HeartBeat Music Center



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Philosophy

Philosophy of Music Education
Marlene Rua Pasternack, HeartBeat Music Center

 "The heart for us is not just the seat of emotion--far from it--it is the very core of the person. 

It's where all of who we are comes together."       Fr. Edmund Sylvia, CSC

The creation and sharing of music is a uniquely human activity that brings many of us great joy.  In every society and culture around the world, people have used music to express what could not be conveyed adequately in any other way.  Great music, whose value often endures over centuries, adds meaning and dimension to our lives and is among the highest achievements of humanity.  Popular music enhances just about every aspect of our culture. 

Music addresses the whole person, eliciting responses and presenting challenges which are at once emotional, intellectual, physical, spiritual, and creative.  Music is an expression of the heart.  Music touches our hearts.  Music is a part of everyone. 

Because I believe that education should concern itself with all aspects of the individual, it is my conviction that everyone should have opportunities to explore and develop their potential in music, just as they have opportunities to do so in academics and athletics.  Individual music lessons provide students with the means to discover and develop their innate musical ability.

Learning to sing or play an instrument is exciting, fun, and rewarding, and it is also challenging.  It requires a complex interplay of kinesthetic, aural, intellectual, and creative skills, and may be unlike anything the student has ever done before.  Especially during the beginning stages of music lessons, the “process” of learning and gradually acquiring concepts and skills is more important than the “product” of perfect mastery of a piece of music.  We will achieve the best results when we set realistic and flexible goals and proceed with lots of encouragement, patience, and a sense of adventure and fun.  All of us blossom and thrive when our efforts are praised in an atmosphere of warmth and encouragement.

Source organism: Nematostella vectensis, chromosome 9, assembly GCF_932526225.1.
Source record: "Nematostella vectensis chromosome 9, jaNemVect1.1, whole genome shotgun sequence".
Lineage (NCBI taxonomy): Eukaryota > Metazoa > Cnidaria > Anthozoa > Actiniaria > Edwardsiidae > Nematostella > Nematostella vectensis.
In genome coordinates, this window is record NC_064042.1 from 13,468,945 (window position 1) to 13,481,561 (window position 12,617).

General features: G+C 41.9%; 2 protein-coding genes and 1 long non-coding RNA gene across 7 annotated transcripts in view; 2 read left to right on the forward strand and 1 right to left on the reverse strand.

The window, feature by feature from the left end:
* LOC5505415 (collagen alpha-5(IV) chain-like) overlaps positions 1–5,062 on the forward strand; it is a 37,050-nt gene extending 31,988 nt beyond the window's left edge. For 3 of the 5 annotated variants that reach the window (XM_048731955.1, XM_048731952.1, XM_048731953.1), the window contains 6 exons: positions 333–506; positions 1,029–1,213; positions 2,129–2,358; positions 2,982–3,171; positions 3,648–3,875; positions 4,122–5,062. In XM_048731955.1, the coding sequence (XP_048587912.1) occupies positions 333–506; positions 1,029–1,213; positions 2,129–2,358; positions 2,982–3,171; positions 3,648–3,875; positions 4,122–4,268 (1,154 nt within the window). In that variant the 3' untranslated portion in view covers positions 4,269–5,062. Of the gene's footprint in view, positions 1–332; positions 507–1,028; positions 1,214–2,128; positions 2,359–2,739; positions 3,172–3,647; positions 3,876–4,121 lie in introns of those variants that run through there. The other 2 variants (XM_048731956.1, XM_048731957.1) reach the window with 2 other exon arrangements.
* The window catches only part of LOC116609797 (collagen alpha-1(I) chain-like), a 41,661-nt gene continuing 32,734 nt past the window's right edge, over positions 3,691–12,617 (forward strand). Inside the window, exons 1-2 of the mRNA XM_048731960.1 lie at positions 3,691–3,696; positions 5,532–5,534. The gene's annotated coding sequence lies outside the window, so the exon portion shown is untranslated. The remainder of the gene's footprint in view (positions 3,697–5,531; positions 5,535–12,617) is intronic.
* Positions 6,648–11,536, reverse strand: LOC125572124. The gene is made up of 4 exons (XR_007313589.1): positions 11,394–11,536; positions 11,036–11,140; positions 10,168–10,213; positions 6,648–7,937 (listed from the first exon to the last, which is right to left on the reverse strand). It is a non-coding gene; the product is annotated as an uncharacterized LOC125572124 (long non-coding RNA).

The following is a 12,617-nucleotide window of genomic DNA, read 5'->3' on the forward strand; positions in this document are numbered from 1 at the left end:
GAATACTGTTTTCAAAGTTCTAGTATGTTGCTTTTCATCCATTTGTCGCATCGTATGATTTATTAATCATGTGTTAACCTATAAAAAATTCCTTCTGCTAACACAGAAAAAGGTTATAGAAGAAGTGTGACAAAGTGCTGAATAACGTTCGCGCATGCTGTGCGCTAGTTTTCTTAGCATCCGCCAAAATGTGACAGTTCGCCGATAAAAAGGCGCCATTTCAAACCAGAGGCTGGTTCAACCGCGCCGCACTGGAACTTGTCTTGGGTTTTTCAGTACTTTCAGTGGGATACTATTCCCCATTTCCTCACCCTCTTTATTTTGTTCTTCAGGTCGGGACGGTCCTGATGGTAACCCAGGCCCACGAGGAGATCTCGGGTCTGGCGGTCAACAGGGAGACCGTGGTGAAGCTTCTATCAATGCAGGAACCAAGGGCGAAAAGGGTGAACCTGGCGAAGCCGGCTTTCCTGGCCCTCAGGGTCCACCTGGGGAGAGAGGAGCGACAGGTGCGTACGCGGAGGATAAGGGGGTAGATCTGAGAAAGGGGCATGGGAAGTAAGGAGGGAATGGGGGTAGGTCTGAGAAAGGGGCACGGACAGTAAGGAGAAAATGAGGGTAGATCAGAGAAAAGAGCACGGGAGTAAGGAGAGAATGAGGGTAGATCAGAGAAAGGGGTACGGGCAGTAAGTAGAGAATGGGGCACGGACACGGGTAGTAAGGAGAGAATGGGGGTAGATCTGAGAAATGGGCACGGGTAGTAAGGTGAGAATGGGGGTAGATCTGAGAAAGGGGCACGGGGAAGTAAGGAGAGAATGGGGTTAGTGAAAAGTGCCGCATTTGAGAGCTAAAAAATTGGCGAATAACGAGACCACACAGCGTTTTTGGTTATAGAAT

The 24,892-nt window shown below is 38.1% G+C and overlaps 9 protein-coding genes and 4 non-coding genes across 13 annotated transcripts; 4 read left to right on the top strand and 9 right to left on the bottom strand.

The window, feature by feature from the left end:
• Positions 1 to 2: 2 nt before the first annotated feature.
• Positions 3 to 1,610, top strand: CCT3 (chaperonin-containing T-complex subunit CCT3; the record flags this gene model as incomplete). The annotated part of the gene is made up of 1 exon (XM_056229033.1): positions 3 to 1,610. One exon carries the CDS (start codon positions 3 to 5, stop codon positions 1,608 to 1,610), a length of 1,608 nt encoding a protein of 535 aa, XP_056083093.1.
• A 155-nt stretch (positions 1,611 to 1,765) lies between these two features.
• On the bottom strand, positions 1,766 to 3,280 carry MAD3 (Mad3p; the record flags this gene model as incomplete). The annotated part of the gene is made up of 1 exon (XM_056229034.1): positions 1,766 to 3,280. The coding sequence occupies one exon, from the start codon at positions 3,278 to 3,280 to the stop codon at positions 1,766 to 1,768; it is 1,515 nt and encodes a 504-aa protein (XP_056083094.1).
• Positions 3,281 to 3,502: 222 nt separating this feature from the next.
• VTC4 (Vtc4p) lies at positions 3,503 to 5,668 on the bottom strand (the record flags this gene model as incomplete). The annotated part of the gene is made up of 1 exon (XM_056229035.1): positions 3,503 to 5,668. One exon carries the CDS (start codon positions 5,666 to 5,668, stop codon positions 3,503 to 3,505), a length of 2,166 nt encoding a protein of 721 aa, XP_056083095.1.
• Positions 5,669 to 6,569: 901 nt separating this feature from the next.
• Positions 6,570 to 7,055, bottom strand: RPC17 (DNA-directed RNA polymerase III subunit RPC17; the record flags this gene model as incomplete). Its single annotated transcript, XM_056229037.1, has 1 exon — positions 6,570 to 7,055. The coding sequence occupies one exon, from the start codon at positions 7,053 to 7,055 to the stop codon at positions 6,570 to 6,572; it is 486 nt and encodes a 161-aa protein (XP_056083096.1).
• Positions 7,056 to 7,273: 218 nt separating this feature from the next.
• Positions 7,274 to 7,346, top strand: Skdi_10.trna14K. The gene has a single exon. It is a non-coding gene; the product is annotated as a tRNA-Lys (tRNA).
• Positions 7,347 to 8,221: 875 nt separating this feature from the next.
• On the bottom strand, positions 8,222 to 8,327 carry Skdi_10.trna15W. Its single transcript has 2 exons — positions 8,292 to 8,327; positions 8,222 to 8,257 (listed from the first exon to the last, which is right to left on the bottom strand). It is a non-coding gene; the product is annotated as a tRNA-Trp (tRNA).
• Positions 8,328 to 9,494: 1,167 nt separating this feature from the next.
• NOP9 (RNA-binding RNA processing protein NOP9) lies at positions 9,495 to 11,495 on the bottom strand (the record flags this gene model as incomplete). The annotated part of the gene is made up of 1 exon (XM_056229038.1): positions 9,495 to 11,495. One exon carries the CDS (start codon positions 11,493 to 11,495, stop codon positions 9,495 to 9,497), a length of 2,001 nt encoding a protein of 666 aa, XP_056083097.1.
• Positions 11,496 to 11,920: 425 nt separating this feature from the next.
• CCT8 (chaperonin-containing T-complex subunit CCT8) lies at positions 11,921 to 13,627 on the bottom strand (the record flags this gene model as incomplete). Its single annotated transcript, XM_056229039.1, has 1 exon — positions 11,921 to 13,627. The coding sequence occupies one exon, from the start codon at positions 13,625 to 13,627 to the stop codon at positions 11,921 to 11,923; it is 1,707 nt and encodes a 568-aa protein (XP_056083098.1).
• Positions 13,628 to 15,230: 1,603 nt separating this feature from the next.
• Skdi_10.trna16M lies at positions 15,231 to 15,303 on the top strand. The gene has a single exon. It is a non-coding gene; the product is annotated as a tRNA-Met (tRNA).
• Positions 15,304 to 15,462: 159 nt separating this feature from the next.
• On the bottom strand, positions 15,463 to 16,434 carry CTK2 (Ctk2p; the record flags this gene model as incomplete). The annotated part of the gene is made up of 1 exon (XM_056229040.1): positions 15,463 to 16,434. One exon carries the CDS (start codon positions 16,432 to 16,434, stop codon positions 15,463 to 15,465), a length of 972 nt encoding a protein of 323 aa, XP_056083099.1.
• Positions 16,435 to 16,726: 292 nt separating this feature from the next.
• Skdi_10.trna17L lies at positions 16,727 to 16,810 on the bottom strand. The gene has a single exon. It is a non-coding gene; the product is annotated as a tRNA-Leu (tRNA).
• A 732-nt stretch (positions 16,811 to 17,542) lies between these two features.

Music instruction that is sensitive to an individual student’s developmental level and learning style provides meaningful tools for self expression.  It nurtures the student in that it contributes to the formation of a personal identity and promotes a healthy self-esteem.  Each sequential activity prepares, motivates, and challenges the student to progress to a more complex level of musical understanding, achievement, and creativity.  The student thus experiences growth, joy, meaning, personal fulfillment, and sometimes frustration, in the creative process.  While becoming a more proficient musician, the student also has fun, and fun is essential to a happy, emotionally healthy and balanced life. 

On a personal level, I am fortunate to live a life immersed in music.  I have sung and played the piano for almost as far back as I can remember, and I come from a musical family.  My maternal grandfather, composer John F. Carabella, was the founder and first conductor of the Albany Symphony Orchestra.  My uncle, John Carabella, played the French horn in the New York Philharmonic for over twenty-five years.  Along with my family, I happily attended concerts, plays, musicals, operas, the ballet, and movies, frequently and from an early age.  I eagerly participated in the arts programs offered by my schools.  These experiences were profoundly enriching and vital to my personal development.  As an adult, I teach and perform music.  I enjoy a rich and rewarding musical life.  Yet music is not only for musicians; music has value for every individual and for society as a whole. 

I am passionately committed to developing in my students the knowledge and skills they need to enjoy a lifetime of meaningful, joyful, confident, and rewarding music making.

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